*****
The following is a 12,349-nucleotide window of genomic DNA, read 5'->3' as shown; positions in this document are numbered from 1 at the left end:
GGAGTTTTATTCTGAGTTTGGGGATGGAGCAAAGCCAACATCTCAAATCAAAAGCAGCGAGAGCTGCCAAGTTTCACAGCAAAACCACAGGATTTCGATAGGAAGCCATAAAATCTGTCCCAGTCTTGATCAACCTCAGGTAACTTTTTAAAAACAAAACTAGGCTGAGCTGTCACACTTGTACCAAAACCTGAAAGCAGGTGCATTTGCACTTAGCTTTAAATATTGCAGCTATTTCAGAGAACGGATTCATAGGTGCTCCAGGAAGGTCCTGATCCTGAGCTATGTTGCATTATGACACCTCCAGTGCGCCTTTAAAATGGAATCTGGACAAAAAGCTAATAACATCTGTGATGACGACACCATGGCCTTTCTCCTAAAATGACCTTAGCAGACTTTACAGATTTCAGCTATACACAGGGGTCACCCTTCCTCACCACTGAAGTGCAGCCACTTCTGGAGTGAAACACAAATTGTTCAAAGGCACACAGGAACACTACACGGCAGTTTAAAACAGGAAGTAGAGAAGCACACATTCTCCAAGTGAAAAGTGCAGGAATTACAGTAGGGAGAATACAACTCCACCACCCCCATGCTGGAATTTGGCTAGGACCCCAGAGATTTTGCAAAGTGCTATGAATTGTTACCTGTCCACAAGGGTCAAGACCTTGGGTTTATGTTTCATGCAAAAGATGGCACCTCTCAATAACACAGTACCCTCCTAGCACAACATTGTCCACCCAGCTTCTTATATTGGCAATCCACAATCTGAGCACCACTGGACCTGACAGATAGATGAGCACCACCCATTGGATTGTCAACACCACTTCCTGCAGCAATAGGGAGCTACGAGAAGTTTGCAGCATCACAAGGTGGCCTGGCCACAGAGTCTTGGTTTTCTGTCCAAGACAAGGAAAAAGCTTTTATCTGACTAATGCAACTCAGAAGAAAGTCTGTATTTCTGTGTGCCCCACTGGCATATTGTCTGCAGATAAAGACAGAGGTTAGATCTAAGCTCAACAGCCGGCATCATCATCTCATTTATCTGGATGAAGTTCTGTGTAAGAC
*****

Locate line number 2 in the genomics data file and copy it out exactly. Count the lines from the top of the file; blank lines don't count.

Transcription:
GGAGTTTTATTCTGAGTTTGGGGATGGAGCAAAGCCAACATCTCAAATCAAAAGCAGCGAGAGCTGCCAAGTTTCACAGCAAAACCACAGGATTTCGATAGGAAGCCATAAAATCTGTCCCAGTCTTGATCAACCTCAGGTAACTTTTTAAAAACAAAACTAGGCTGAGCTGTCACACTTGTACCAAAACCTGAAAGCAGGTGCATTTGCACTTAGCTTTAAATATTGCAGCTATTTCAGAGAACGGATTCATAGGTGCTCCAGGAAGGTCCTGATCCTGAGCTATGTTGCATTATGACACCTCCAGTGCGCCTTTAAAATGGAATCTGGACAAAAAGCTAATAACATCTGTGATGACGACACCATGGCCTTTCTCCTAAAATGACCTTAGCAGACTTTACAGATTTCAGCTATACACAGGGGTCACCCTTCCTCACCACTGAAGTGCAGCCACTTCTGGAGTGAAACACAAATTGTTCAAAGGCACACAGGAACACTACACGGCAGTTTAAAACAGGAAGTAGAGAAGCACACATTCTCCAAGTGAAAAGTGCAGGAATTACAGTAGGGAGAATACAACTCCACCACCCCCATGCTGGAATTTGGCTAGGACCCCAGAGATTTTGCAAAGTGCTATGAATTGTTACCTGTCCACAAGGGTCAAGACCTTGGGTTTATGTTTCATGCAAAAGATGGCACCTCTCAATAACACAGTACCCTCCTAGCACAACATTGTCCACCCAGCTTCTTATATTGGCAATCCACAATCTGAGCACCACTGGACCTGACAGATAGATGAGCACCACCCATTGGATTGTCAACACCACTTCCTGCAGCAATAGGGAGCTACGAGAAGTTTGCAGCATCACAAGGTGGCCTGGCCACAGAGTCTTGGTTTTCTGTCCAAGACAAGGAAAAAGCTTTTATCTGACTAATGCAACTCAGAAGAAAGTCTGTATTTCTGTGTGCCCCACTGGCATATTGTCTGCAGATAAAGACAGAGGTTAGATCTAAGCTCAACAGCCGGCATCATCATCTCATTTATCTGGATGAAGTTCTGTGTAAGAC